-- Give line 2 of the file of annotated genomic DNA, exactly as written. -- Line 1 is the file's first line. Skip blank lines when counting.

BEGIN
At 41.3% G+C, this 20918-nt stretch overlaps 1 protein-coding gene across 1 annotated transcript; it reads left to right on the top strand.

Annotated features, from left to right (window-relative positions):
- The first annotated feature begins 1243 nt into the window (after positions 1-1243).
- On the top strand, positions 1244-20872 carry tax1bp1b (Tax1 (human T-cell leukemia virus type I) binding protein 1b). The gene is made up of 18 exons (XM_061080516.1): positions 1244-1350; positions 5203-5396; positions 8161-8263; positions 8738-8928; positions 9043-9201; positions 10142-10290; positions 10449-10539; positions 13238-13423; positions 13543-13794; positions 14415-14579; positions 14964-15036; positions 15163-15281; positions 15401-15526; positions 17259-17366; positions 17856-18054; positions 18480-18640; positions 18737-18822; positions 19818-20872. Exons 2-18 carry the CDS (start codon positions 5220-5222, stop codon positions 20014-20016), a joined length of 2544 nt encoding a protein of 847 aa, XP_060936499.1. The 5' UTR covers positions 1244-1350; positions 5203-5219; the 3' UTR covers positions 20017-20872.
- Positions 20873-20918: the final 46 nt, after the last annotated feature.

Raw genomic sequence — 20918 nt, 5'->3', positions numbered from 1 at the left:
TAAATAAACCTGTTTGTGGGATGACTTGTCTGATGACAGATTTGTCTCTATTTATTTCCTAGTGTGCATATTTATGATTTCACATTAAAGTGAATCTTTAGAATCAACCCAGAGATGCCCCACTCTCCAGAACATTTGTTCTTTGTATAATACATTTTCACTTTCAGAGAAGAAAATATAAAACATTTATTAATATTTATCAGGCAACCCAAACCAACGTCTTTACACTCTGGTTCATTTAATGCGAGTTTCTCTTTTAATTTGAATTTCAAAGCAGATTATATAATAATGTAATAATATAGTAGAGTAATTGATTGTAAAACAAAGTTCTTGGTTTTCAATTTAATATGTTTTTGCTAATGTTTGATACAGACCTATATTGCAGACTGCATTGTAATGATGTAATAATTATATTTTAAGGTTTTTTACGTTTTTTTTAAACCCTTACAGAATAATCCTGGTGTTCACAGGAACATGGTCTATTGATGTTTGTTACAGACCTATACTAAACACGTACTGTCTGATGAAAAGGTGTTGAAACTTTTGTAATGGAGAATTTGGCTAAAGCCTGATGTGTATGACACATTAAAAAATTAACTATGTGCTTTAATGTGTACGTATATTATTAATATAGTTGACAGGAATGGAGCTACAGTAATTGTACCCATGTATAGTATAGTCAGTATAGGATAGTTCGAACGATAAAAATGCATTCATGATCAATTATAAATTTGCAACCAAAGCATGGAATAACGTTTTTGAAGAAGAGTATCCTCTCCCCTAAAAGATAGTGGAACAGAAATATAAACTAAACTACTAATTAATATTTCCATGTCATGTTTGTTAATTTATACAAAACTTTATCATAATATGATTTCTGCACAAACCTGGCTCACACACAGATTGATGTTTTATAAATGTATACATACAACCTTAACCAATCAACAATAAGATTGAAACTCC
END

Annotated features, from left to right (window-relative positions):